Stefani Shamrowicz is a 24-year-old woman from Fort Collins, Colorado, who had the great fortune of a month off from her job at a campus recreation center.  So what did she do with her time off … a trip to Disneyland?  Hiking the Rockies?  Getting a tan at a beach?  Nope, Stefani spent the entire month … wait for it … picking up trash!

She has now driven over 70 hours through Colorado, New Mexico, Arizona, Texas, Louisiana, Florida, Georgia, Tennessee, Kentucky, Ohio, Pennsylvania, and New York—cleaning up everything from pee-filled bottles to lawn ornaments.  Says Ms. Shamrowicz …

“About 80 per cent is drinking bottles and face masks have been pretty common. I’ve found a few fast-food toys and a tire with a pair of cowboy boots in it.”

Stefani said her aim isn’t to shame, but rather encourage people to do what they can.

“When I post it’s never ‘this is disgusting or we’re awful,’ it’s ‘hey I’m cleaning up this city’ and keeping a positive light on it. I’m not going to be able to pick up everything, but if everyone starts picking up some on walks or runs, that’s where the magic is. My monumental day was bag 100 in Ohio on day 16. I dedicated that to my parents because they raised me to be this independent person and have been very supportive on the trip.”

What an awesome young woman!  I haven’t been walking at our local park this year, but in years past I saw water bottles, soda cans, discarded shoes & clothing, food wrappers, and other assorted junk just thrown down on the ground, despite the fact that there are 4 large trashcans in this very small park!  A few times I came home, got a trash bag, and went back to clean up as much as I could.  I don’t know why people are too lazy to carry their trash to a bin or some other appropriate place … to me, it is ignorant and cruel to the environment.  I doubt any of us are going to spend a month picking up other people’s trash, but when you see something thrown down in a parking lot or on a sidewalk … bend down and pick it up!  And a huge thanks from Planet Earth to Ms. Shamrowicz for doing her part to clean up!!!

Give that dog a bone!

Every now and then, I have a story about a good critter doing good things, and this week look what I found!

You know how it is when there’s a toddler in the house, just learning his way around, needing to explore every nook and cranny … and stairs!  Well, Lisa is a Great Dane puppy living in a house with one of those pesky always-on-the-move toddlers, but Lisa has made it her job to keep that little tyke from climbing the stairs!  Watch …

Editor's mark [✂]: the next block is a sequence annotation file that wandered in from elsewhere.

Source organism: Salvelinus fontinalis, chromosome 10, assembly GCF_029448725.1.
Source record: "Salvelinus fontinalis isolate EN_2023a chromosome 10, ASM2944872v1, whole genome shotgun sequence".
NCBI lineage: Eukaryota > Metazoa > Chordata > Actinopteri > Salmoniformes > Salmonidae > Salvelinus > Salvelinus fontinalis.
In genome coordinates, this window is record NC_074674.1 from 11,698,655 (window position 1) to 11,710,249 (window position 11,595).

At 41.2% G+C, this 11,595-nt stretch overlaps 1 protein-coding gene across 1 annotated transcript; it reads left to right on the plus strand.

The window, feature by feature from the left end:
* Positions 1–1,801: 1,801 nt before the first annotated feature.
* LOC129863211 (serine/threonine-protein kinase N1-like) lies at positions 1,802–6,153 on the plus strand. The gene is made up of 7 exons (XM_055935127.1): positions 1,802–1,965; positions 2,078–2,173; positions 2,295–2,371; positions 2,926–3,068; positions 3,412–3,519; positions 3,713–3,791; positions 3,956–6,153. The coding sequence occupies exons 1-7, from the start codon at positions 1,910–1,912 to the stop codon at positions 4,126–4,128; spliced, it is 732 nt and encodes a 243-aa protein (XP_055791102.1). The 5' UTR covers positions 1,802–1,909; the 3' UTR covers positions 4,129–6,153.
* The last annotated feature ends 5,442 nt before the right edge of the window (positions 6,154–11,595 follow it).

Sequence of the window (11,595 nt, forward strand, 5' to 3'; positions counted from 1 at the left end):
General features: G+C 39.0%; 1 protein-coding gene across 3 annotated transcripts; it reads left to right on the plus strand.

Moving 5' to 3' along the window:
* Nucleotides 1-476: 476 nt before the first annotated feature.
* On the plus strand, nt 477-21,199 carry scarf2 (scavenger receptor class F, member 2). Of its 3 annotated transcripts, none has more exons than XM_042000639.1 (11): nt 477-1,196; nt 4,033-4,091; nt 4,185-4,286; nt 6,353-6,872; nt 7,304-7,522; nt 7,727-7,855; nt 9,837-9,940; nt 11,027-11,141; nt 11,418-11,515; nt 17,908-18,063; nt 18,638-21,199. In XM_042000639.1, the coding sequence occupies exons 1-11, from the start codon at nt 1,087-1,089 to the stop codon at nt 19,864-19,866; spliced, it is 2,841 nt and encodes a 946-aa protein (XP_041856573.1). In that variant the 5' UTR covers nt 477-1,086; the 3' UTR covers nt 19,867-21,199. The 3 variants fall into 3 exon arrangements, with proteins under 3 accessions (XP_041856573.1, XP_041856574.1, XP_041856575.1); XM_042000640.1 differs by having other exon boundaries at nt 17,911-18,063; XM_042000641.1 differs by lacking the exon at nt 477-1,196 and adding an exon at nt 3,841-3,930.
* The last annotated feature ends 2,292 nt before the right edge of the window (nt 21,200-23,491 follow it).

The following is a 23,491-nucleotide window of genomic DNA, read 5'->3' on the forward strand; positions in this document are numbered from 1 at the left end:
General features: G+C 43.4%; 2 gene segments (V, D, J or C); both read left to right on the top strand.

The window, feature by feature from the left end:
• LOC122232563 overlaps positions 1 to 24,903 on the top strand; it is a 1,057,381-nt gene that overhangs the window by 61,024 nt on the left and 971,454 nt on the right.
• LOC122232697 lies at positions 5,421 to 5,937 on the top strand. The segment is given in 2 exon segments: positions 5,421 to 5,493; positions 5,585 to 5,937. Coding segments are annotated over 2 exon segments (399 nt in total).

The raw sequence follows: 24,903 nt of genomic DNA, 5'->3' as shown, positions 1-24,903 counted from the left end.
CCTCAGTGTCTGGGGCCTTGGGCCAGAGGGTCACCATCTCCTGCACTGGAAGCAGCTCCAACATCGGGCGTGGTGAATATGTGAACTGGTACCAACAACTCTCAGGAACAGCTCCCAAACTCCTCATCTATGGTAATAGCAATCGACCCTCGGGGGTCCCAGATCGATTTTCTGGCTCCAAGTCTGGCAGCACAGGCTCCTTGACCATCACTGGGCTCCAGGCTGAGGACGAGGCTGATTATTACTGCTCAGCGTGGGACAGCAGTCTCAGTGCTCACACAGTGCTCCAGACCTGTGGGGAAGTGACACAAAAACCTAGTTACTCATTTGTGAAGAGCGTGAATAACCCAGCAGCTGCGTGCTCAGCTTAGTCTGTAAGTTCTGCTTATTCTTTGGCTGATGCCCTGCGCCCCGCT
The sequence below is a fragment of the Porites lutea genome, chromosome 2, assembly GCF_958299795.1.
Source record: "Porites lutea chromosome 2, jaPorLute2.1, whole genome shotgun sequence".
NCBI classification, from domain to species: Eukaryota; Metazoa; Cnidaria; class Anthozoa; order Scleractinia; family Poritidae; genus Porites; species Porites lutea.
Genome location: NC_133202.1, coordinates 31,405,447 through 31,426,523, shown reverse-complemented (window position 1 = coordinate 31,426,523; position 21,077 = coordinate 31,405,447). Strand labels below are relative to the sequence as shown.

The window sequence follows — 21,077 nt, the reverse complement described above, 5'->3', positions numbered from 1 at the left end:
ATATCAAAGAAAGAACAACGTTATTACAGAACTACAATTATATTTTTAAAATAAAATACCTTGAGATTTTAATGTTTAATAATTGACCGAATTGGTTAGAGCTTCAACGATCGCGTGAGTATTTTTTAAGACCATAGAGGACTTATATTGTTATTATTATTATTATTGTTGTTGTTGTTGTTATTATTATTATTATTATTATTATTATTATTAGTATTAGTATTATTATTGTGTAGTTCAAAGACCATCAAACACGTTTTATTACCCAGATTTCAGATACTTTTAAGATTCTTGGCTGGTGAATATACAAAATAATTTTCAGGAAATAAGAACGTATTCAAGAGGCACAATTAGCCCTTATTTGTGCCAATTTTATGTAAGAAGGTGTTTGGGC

Good job, Lisa!  Make them give you an extra bone for your hard work!

20 thoughts on “Good People (And A Critter) Doing Good Things

    • The ‘good people’ are always uplifting, aren’t they? They give us hope for the future and remind us that we, too, can be good people. Yes, her generosity was amazing … can you imagine some politician or rich corporate CEO doing the same? Hah! xx

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        • Actually, while I think 98% of rich people are greedy and as you say, would never part with so much as a penny, there are a few in this world who are doing good with their money. Ever hear of the Giving Pledge? It’s where wealthy people pledge to give away have of their wealth during their lifetime. Bill & Melinda Gates, Warrenn Buffett, and several others have signed on and I do believe they honestly try to help humanity. xx


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  2. True gems, including the dog. All of these people made a huge sacrifice to help others and with the one exception were young people which always gives me hope for that generation. As for Jeff Poissant, what a wonderful sacrifice when he could have taken the money and had a happy retirement. instead he lives next door to almost a little homeless village now and helps his fellow man.

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    • Such a breath of fresh air after writing all week about the other sort of people. And it’s encouraging to realize that there are more people like these than like the black-hearted politicos and wealthy goons … at least I hope there are.

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  3. Our youngest avoided doing anything at high school and it was annoying we couldn’t persuade him, while very often children arrive in a new country and against all the odds come out top of the class and go on to higher education!